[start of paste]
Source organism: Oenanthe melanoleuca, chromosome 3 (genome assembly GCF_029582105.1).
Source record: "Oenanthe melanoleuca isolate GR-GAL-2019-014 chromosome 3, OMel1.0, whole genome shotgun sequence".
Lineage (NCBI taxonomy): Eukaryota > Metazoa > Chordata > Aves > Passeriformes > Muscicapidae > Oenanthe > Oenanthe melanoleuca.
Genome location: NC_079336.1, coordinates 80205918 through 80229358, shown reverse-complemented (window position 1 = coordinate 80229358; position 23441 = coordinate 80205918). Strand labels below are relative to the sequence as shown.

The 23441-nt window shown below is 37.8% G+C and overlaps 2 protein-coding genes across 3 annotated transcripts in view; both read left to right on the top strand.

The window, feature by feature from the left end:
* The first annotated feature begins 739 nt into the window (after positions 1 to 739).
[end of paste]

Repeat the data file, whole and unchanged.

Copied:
Source organism: Oenanthe melanoleuca, chromosome 3 (genome assembly GCF_029582105.1).
Source record: "Oenanthe melanoleuca isolate GR-GAL-2019-014 chromosome 3, OMel1.0, whole genome shotgun sequence".
Lineage (NCBI taxonomy): Eukaryota > Metazoa > Chordata > Aves > Passeriformes > Muscicapidae > Oenanthe > Oenanthe melanoleuca.
Genome location: NC_079336.1, coordinates 80205918 through 80229358, shown reverse-complemented (window position 1 = coordinate 80229358; position 23441 = coordinate 80205918). Strand labels below are relative to the sequence as shown.

The 23441-nt window shown below is 37.8% G+C and overlaps 2 protein-coding genes across 3 annotated transcripts in view; both read left to right on the top strand.

The window, feature by feature from the left end:
* The first annotated feature begins 739 nt into the window (after positions 1 to 739).